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The Sounding of Connecticut Tree Frogs

They’re small, a little slimy, unassuming and fragile. Most don’t even take notice of them; they are the state’s most abundant frog species, the Connecticut tree frog, and they are fascinating creatures that have amazing abilities.

Each year, the month of March marks the unfreezing of the tree frogs here in the Nutmeg State. That’s right, these remarkable, petite beings have the unique ability to live through the experience of being frozen. According to the Department of Energy and Environmental Protection wildlife biologist Brian Hess, most other amphibians in the state must burrow deep beneath the freezing line to hibernate over winter, but the tree frog is different. Tree frogs have a high concentration of sugar glucose in their cells, which prevents the cells from completely freezing, allowing them to never completely freeze. Once winter is over, these amazing natural enigmas get to work “thawing” from the inside out and set out to find a mate.

“They are very unique in their ability to freeze and unfreeze,” said Hess, who explained that the species, although Connecticut’s most abundant frogs, is currently in decline due to loss of habitat. Tree frogs need vernal pools to survive, and due to what Hess calls “the systematic change of how the landscape in Connecticut is being utilized,” the tree frogs are losing more and more of their essential habitat all the time.

Besides being able to freeze and unfreeze, these smarmy amphibians are best known for their noisy pre-spring songs. If one didn’t know better, they may mistake the crackly call of the tree frog as a frantic songbird, however, it’s just the frogs’ mating call and it alerts New Englanders to the welcomed end of winter.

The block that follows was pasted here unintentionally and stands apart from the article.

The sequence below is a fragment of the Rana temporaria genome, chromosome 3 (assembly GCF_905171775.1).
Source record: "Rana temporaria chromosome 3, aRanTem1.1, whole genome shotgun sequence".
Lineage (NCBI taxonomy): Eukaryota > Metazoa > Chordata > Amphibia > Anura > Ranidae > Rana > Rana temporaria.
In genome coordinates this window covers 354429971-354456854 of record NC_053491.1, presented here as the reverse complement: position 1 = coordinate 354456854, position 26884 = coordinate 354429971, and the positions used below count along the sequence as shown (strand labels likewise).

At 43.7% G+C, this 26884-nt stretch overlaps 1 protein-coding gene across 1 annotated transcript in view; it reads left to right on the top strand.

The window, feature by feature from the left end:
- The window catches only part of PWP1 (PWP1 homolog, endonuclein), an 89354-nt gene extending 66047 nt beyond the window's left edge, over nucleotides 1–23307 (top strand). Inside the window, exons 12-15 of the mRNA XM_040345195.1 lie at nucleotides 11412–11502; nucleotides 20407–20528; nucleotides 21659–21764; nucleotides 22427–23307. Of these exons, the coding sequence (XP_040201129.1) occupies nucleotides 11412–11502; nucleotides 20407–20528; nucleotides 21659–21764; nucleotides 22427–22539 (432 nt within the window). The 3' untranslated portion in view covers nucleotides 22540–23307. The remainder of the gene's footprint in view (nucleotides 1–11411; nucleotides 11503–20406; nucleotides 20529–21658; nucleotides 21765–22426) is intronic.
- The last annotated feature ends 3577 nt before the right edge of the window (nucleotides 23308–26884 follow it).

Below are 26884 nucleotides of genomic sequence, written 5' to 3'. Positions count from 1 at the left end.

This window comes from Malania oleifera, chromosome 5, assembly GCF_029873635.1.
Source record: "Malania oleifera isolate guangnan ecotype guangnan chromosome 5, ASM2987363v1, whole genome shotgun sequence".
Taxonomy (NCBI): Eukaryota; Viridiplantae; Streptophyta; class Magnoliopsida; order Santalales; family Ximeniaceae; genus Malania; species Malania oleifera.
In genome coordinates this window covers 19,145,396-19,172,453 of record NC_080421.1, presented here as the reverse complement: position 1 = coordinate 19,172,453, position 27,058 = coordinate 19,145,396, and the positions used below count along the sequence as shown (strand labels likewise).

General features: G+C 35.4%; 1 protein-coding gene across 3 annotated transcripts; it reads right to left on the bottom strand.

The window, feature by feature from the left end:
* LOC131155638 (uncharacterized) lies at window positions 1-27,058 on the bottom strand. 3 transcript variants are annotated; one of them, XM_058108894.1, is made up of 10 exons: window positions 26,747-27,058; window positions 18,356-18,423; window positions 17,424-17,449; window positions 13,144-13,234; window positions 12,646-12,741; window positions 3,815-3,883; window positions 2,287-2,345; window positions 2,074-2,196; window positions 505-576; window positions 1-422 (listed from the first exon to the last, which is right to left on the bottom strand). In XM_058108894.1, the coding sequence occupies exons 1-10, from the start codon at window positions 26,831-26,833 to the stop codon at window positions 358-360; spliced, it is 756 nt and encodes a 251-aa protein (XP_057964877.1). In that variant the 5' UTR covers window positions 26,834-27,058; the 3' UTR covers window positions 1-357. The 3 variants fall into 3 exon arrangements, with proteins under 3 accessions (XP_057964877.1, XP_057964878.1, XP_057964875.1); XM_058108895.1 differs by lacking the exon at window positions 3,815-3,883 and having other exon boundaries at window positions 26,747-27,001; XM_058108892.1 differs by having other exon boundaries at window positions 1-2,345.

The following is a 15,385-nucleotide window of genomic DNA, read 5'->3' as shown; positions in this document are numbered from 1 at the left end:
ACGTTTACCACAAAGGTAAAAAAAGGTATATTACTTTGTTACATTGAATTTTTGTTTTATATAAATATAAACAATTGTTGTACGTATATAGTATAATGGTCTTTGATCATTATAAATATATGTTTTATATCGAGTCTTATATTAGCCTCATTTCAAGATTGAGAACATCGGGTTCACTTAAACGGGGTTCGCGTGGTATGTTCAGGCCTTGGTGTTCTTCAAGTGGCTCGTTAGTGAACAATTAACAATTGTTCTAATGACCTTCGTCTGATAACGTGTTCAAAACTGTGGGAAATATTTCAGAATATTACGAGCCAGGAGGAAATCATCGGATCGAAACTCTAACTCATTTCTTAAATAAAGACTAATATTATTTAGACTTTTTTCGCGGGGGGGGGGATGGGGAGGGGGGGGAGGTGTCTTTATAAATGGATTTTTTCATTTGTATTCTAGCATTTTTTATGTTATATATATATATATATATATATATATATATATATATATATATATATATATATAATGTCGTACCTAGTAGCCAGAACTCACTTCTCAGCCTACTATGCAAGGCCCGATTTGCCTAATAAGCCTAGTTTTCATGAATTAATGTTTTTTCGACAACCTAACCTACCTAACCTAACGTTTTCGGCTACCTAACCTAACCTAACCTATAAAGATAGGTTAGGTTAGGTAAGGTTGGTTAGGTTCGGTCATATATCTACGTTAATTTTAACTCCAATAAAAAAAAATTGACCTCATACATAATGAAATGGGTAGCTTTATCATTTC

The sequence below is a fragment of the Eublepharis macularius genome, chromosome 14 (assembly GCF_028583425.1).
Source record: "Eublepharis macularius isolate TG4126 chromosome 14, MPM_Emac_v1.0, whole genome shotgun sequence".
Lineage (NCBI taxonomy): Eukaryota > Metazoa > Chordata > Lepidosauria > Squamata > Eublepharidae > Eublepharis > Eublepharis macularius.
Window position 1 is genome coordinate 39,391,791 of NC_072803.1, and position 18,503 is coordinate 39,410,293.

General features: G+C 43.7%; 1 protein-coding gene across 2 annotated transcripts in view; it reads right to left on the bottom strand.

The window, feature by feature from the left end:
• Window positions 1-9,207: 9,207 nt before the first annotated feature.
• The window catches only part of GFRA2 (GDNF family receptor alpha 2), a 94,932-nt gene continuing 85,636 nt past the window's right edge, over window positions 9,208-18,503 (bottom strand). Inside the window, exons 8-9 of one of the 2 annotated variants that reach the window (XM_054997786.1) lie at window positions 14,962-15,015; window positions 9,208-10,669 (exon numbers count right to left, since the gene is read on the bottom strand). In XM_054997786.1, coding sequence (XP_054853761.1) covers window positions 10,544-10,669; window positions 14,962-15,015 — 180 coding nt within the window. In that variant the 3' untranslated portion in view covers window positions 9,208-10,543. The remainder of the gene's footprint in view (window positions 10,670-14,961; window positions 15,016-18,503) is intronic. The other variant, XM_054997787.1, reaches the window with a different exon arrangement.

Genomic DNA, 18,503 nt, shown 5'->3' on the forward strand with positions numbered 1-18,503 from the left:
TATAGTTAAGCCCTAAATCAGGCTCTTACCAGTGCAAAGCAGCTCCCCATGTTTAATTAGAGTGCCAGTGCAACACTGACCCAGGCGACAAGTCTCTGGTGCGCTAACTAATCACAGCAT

These one and a half to three-inch frogs are an important part of Connecticut’s landscape, with their pinkish brown skin, dark brown face mask and white bellies. Their eggs are a principal part of the food web. These eggs are attached to submerged twigs in shallow water and vernal pools and besides furthering the species survival, they act as an important food source for other amphibians, as well as birds.

In addition, the tree frogs are a vital part of the state’s environment because their main diet is insects, slugs and earthworms, which helps keep the numbers, of these sometimes-pesky inhabitants, in check.

Beginning now and lasting into April is the tree frogs mating season. Females lay up to 2,000 eggs, in a gelatinous sac, which will hatch tadpoles within three weeks. Over the next two to four weeks the tadpoles will absorb their tails and become full-fledged frogs. They enjoy living solitary lives and are happy to rest and repeat their amazing journeys again next year. So, if you are walking or hiking in the many and varied woods of Connecticut over the next few weeks, listen for the tree frogs’ ruckus, you’ll know what it means!


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